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The Shoehorn — two into one won’t go

Monday, July 18th, 2016

[ by Charles Cameron — these things are multi-factorial, and can’t truthfully be shoehorned to fit two categories — “terrorist” or “deranged” — as realtors might say, it’s nuance, nuance, nuance ]
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Mark Mazzetti and Eric Schmitt have an interesting piece in the NYT today, titled In the Age of ISIS, Who’s a Terrorist, and Who’s Simply Deranged? It hinges on a comparison of two similar events in France, two years apart, in Dijon and Nice.

Here, I’ve presented them as a DoubleQuote. The Dijon article (upper panel, below) comes from an NYT report dated December 23, 2014:

Tablet DQ 600 Terrorist or Deranged

The Nice report (lower panel, above) comes from Mazzetti and Schmitt’s piece today.

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Mazzetti and Schmitt point out that shortly before the Dijon attack,

In September 2014, the spokesman for the Islamic State put out a call for the group’s followers to attack Westerners by any means possible, and to do so without awaiting further instructions from the group’s leaders.

“Smash his head with a rock, or slaughter him with a knife, or run him over with your car, or throw him down from a high place, or choke him, or poison him,” the spokesman, Abu Muhammad al-Adnani, said during a 42-minute recorded statement.

The whole Mazzetti and Schmitt piece is worth your reading. Categorization, as they explain, is changing —

“A lot of this stuff is at the fringes of what we would historically think of as terrorism,” said Daniel Benjamin, a former State Department coordinator for counterterrorism and a professor at Dartmouth College. But, he said, “the Islamic State and jihadism has become a kind of refuge for some unstable people who are at the end of their rope and decide they can redeem their screwed-up lives” by dying in the name of a cause.

Mr. Benjamin said this also led the news media and government officials to treat violence like the Nice attack differently from other mass attacks, like shootings at schools and churches that have been carried out by non-Muslims.

“If there is a mass killing and there is a Muslim involved, all of a sudden it is by definition terrorism,” he said

— and this has impacts far beyond the horrific crimes themselves.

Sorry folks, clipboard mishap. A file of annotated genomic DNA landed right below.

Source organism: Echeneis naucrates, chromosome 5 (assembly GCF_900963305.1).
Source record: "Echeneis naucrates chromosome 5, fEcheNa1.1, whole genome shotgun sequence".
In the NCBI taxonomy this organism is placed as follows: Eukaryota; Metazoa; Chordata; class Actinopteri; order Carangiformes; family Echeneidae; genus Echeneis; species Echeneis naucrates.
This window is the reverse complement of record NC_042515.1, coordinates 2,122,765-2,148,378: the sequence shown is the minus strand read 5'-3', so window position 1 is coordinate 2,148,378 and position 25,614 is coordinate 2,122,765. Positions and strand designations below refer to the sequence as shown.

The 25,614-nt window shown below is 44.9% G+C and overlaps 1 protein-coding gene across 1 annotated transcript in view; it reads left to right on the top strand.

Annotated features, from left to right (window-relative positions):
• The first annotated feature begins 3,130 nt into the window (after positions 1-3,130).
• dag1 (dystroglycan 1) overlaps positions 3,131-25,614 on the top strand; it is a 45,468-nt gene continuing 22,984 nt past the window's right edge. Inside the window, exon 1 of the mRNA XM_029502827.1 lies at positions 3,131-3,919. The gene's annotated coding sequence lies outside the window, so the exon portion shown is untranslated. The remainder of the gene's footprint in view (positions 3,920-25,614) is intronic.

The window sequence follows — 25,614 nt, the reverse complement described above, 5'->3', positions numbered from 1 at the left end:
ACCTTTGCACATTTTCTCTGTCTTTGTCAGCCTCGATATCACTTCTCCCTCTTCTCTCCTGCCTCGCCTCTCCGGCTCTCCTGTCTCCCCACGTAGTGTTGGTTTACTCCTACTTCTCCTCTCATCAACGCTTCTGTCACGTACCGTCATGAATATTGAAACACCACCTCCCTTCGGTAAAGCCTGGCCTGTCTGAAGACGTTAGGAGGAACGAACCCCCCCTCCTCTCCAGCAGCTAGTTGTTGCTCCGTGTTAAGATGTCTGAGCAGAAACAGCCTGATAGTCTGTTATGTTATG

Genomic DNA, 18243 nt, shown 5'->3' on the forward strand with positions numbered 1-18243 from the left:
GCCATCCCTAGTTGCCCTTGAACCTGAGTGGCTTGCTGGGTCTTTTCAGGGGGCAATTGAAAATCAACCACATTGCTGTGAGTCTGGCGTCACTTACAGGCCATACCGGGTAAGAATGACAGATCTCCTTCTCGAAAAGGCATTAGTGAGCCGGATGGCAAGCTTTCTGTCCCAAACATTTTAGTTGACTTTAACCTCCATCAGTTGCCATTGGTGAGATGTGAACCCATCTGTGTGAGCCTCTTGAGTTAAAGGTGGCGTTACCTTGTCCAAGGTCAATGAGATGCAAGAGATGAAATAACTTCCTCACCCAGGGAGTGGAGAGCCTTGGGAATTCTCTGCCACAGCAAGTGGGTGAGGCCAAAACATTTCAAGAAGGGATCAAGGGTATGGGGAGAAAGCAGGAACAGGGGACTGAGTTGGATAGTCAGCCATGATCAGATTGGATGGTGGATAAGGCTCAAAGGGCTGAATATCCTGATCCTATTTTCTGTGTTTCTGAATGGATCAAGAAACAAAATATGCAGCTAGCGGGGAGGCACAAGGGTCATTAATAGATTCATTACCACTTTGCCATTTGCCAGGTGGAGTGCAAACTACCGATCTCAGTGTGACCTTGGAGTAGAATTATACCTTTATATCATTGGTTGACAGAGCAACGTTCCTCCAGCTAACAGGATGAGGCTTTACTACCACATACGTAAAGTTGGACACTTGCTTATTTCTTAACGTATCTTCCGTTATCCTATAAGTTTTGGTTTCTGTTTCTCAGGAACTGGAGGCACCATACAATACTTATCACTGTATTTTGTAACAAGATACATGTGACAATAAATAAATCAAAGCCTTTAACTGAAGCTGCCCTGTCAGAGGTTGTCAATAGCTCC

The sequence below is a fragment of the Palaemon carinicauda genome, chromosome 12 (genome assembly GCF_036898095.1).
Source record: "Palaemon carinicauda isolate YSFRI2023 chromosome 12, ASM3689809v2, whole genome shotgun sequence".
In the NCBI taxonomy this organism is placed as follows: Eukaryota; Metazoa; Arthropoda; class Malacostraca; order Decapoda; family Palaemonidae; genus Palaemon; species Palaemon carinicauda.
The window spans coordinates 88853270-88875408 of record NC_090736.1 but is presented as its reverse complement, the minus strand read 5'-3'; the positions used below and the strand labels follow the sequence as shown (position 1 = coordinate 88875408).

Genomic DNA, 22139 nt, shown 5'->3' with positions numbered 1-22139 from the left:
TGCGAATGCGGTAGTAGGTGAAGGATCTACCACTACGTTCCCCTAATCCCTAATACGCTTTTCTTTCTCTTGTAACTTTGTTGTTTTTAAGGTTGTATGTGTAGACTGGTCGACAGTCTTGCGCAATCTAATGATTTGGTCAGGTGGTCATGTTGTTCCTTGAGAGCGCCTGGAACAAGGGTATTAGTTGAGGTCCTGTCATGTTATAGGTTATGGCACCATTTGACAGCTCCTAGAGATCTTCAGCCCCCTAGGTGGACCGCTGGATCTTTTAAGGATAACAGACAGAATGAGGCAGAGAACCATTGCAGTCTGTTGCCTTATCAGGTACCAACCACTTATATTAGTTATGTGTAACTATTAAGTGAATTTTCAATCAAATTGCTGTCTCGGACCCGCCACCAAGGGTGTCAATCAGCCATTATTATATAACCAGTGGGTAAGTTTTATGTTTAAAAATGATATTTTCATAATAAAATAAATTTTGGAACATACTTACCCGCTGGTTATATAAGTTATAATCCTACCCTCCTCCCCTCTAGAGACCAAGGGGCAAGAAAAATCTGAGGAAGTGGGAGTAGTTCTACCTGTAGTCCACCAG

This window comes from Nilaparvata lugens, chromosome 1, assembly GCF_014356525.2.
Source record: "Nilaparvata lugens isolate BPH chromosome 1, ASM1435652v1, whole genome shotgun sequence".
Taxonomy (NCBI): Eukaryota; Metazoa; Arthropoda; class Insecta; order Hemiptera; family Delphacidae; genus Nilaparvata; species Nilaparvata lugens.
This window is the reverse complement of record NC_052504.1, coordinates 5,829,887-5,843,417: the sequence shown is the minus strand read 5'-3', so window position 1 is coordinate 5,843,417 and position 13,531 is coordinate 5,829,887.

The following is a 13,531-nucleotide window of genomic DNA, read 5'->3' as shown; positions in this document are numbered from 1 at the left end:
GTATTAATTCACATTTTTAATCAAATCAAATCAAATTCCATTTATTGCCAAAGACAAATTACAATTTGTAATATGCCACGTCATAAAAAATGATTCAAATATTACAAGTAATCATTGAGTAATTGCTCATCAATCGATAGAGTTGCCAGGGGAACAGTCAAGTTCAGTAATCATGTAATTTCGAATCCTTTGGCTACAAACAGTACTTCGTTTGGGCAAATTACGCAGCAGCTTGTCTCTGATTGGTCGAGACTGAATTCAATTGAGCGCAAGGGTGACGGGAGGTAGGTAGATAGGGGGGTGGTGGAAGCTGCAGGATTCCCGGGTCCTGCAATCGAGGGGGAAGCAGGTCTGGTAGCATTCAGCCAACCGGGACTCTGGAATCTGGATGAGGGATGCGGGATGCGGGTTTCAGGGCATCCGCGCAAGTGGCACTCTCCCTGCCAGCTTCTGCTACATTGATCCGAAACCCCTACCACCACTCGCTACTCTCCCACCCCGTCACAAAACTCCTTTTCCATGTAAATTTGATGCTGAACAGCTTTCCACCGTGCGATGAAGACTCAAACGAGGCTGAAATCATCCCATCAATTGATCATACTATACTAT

For instance, here’s one conclusion with significant foreign policy implications:

But terrorism experts caution that because the Islamic State seems to have broad appeal to the mentally unbalanced, the displaced and others on the fringes of society, there are limits to how much any military campaign in Syria and Iraq can reduce violence carried out in other countries on the group’s behalf.

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As Will McCants puts it in a Time piece titled The Difference Between ISIS and ISIS-ish:

The pattern is tragically familiar: a troubled youth with a criminal past attacks in the name of ISIS. Charlie Hebdo, Orlando, San Bernardino and perhaps now Nice. They are not ISIS, exactly, but ISISish men and women who have no organizational ties to ISIS but murder in its name.

And Heraclitus:

No man ever steps in the same river twice.

Soundbites and hasty headlines don’t chew what they bite. Each case is its own case — sui generis. Classical philosophy used to posit four types of cause: formal and material, efficient and final. In terms of acts of sudden violence, we may want to consider a variety of contextual influences, subconscious drives (James Gilligan‘s work on violnce and shame is deeply relevant here), overt signalling by perps including claims of bayat, methods employed and their history in previous actions and inspoirational or technical literature, and post-action claims by known terrorist groups

Life does not pretend to be simple. Convenience is no substitute for careful analysis.

Meanwhile, back in Nice..

Saturday, July 16th, 2016

[ by Charles Cameron — from blessed peace to brutal war ]
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Yesterday:

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Today:

Or as they say on Twitter, #FridayFollow Rukmini Callimachi.

Who am I? I am my motto!

Saturday, June 25th, 2016

[ by Charles Cameron — a curious similarity between the courtroom appearances of the Orlando and Jo Cox killers ]
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The Orlando killer’s court appearance is featured in the upper panel below, the appearance of Jo Cox MP’s killer in the lower panel:

I am my motto DQ

Sources:

  • WSVN, Orlando shooter’s partial 911 transcript
  • Reuters, Jo Cox murder suspect says name
  • **

    It is generally true that one’s name stands for one’s entire identity — which in my own case would include my personalities as a father, friend, poet, blogger, game designer, analyst of apocalyptic, lover of the beloved. To give an ideological response — a motto — repeatedly, when asked one’s name would indicate an uncanny degree of single-mindedness, of focus, of purpose.

    Scott Atran‘s work, eg his paper, Devoted actors sacrifice for close comrades and sacred cause, would be of interest here: